O.H. Schade(1938) meets MOSFET - Page 3 - diyAudio
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Old 6th October 2009, 04:55 AM   #21
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When you look at the circuit, you have to realize that this
is a mild form of negative feedback. It points to a
possible equivalence between low amounts of negative
feedback and the effect of plate-cathode voltage on the
transconductance figure of a triode.

When you work a load line so as to cancel these two
distortions, the result is lowered 2nd harmonic but the
appearance of 3rd and other harmonics, similar to
Baxandall's analysis of negative feedback.

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Old 6th October 2009, 07:59 AM   #22
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Hey Nelson,

Are you reffering to Paravicini or Schade?

If it is Schade I´d say the local NFB is gross.
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Old 6th October 2009, 10:39 PM   #23
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I was thinking of the diagram in post #4, specifically.

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Old 8th October 2009, 12:16 AM   #24
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I was browsing through Horowitz and Hill (a little light after-
work reading) and noticed the "Fet linearizing" circuit which
is used to straighten out the characteristics of fets used as
variable resistors. It is another example of this technique,
but it's used to straighten out the curves at low voltages.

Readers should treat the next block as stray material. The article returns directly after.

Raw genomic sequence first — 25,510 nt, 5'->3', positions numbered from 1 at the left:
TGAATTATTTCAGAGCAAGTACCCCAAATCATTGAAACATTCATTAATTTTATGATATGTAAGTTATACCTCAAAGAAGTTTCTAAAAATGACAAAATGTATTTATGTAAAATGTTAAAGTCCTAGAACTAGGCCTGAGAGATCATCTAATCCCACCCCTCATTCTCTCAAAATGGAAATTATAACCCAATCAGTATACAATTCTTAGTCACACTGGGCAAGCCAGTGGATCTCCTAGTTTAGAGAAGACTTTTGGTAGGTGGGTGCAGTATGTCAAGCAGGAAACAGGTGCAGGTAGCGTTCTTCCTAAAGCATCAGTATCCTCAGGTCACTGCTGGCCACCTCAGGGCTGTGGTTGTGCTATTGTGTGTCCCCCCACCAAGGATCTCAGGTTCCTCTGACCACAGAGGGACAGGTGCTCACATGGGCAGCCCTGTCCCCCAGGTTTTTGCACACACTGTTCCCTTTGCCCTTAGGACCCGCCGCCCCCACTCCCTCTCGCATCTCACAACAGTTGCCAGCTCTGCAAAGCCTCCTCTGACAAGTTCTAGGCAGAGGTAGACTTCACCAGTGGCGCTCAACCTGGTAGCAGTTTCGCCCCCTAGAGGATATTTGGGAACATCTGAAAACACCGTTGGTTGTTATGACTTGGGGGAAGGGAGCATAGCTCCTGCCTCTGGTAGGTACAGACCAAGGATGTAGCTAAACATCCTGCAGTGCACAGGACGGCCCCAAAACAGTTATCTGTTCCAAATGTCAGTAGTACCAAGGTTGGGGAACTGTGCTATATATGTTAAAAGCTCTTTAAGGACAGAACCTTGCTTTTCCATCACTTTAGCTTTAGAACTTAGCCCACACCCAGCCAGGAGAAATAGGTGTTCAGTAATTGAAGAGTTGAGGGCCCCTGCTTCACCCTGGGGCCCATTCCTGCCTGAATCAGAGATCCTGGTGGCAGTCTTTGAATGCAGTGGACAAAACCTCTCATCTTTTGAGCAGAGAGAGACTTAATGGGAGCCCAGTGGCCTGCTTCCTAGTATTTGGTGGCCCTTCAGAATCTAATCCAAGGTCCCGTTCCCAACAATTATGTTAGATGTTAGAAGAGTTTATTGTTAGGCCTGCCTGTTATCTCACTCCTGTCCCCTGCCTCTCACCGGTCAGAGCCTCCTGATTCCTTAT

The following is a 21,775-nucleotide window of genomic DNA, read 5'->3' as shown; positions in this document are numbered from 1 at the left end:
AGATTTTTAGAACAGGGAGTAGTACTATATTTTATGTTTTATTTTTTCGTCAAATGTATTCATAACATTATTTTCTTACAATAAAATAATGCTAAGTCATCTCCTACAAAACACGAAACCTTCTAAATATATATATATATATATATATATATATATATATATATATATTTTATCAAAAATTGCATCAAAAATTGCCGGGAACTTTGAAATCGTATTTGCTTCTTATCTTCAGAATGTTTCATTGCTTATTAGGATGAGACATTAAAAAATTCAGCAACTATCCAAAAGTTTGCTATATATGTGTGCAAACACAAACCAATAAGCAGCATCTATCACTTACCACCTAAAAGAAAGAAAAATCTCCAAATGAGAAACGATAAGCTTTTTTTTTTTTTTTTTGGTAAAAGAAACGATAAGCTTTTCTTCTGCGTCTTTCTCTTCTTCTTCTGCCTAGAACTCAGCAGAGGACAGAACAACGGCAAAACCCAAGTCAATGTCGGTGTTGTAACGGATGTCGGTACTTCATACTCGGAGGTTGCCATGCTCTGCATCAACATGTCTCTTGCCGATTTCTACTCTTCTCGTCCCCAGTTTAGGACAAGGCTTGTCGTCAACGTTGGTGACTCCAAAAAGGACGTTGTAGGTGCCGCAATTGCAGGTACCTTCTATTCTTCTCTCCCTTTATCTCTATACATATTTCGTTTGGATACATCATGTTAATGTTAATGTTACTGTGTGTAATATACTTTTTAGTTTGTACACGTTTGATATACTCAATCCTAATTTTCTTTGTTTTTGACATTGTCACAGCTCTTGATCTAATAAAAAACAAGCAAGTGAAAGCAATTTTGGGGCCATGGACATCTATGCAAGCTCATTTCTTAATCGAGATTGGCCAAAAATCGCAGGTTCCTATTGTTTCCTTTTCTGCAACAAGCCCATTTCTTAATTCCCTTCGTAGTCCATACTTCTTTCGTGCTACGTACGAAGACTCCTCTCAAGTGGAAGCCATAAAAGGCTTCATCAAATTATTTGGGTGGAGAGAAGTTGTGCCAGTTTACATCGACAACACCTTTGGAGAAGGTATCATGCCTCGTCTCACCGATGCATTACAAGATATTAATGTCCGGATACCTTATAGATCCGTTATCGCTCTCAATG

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Old 17th November 2009, 11:42 AM   #25
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Reread Linsley-Hoods LINIAC article from -71 the other day and saw some similarities to what have been delt with here.

If we combine the Schaded 2SK170 with a "voltagecontrolling" gyrator and a SF we are there.
One could of course take the NFB from the output but does a SF really need more NFB?

Using a P-channel output device there is no need for insulation against the heatsink as drain is to ground.

RDC is used to achieve symmetrical clipping.

Unfortunately the gyrator needs additonal voltage to work. If instead a choke was used the 24V would be enough. The gyrator FET doesn´t need to be depletion, anything with high Gm will do.
Attached Images
File Type: png GyroZen.PNG (57.0 KB, 615 views)

Last edited by revintage; 17th November 2009 at 11:45 AM.
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Old 24th January 2011, 02:09 AM   #26
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Quote:
Originally Posted by revintage View Post
Reread Linsley-Hoods LINIAC article from -71 the other day and saw some similarities to what have been delt with here.

If we combine the Schaded 2SK170 with a "voltagecontrolling" gyrator and a SF we are there.
One could of course take the NFB from the output but does a SF really need more NFB?

Using a P-channel output device there is no need for insulation against the heatsink as drain is to ground.

RDC is used to achieve symmetrical clipping.

Unfortunately the gyrator needs additonal voltage to work. If instead a choke was used the 24V would be enough. The gyrator FET doesn´t need to be depletion, anything with high Gm will do.
Lars, how was your test result?
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Old 8th October 2012, 04:47 PM   #27
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Quote:
Originally Posted by tiefbassuebertr View Post
I guess, that the M100A (M 100 A, M100) from "Esoteric Audio Research" (EAR, Tim Paravicini) could be a commercial product with similar circuit topology inside - please go to the weblinks
hi-fi, home cinema and multi-room audio and video specialists in Poole, Dorset | stoneaudio.co.uk
http://www.savantaudio.com/earm100.html
EAR/Yoshino 834T Integrated Amplifier Review By Dick Olsher
M100A
the detailed description is to find by the last weblink, but only in German
perhaps anybody has a detailled schematic diagram and photos from inside of this power OT-SE power amplifier

Quote from